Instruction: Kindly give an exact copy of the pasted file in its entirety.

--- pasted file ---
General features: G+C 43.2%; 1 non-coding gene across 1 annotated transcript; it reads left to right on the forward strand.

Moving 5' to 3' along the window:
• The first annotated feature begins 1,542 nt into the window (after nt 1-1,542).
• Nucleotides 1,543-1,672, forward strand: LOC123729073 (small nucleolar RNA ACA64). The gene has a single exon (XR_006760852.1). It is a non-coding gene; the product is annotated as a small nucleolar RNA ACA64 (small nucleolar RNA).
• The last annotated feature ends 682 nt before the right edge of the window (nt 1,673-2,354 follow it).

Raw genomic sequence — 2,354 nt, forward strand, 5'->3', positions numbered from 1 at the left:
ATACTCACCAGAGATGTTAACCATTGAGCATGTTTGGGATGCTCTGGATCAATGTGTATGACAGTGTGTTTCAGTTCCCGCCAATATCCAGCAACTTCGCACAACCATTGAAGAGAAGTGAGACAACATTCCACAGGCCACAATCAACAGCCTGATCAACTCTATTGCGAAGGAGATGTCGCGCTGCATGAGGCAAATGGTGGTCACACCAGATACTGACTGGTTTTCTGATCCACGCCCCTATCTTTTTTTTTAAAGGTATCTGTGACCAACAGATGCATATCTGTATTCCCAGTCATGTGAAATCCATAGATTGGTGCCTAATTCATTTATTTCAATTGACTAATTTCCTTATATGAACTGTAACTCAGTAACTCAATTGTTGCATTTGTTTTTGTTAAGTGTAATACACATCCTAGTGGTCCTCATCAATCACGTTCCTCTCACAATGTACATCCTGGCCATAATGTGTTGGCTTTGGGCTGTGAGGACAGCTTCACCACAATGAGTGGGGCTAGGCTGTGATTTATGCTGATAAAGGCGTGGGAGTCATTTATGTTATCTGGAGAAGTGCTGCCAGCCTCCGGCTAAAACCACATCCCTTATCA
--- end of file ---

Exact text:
General features: G+C 43.2%; 1 non-coding gene across 1 annotated transcript; it reads left to right on the forward strand.

Moving 5' to 3' along the window:
• The first annotated feature begins 1,542 nt into the window (after nt 1-1,542).
• Nucleotides 1,543-1,672, forward strand: LOC123729073 (small nucleolar RNA ACA64). The gene has a single exon (XR_006760852.1). It is a non-coding gene; the product is annotated as a small nucleolar RNA ACA64 (small nucleolar RNA).
• The last annotated feature ends 682 nt before the right edge of the window (nt 1,673-2,354 follow it).

Raw genomic sequence — 2,354 nt, forward strand, 5'->3', positions numbered from 1 at the left:
ATACTCACCAGAGATGTTAACCATTGAGCATGTTTGGGATGCTCTGGATCAATGTGTATGACAGTGTGTTTCAGTTCCCGCCAATATCCAGCAACTTCGCACAACCATTGAAGAGAAGTGAGACAACATTCCACAGGCCACAATCAACAGCCTGATCAACTCTATTGCGAAGGAGATGTCGCGCTGCATGAGGCAAATGGTGGTCACACCAGATACTGACTGGTTTTCTGATCCACGCCCCTATCTTTTTTTTTAAAGGTATCTGTGACCAACAGATGCATATCTGTATTCCCAGTCATGTGAAATCCATAGATTGGTGCCTAATTCATTTATTTCAATTGACTAATTTCCTTATATGAACTGTAACTCAGTAACTCAATTGTTGCATTTGTTTTTGTTAAGTGTAATACACATCCTAGTGGTCCTCATCAATCACGTTCCTCTCACAATGTACATCCTGGCCATAATGTGTTGGCTTTGGGCTGTGAGGACAGCTTCACCACAATGAGTGGGGCTAGGCTGTGATTTATGCTGATAAAGGCGTGGGAGTCATTTATGTTATCTGGAGAAGTGCTGCCAGCCTCCGGCTAAAACCACATCCCTTATCA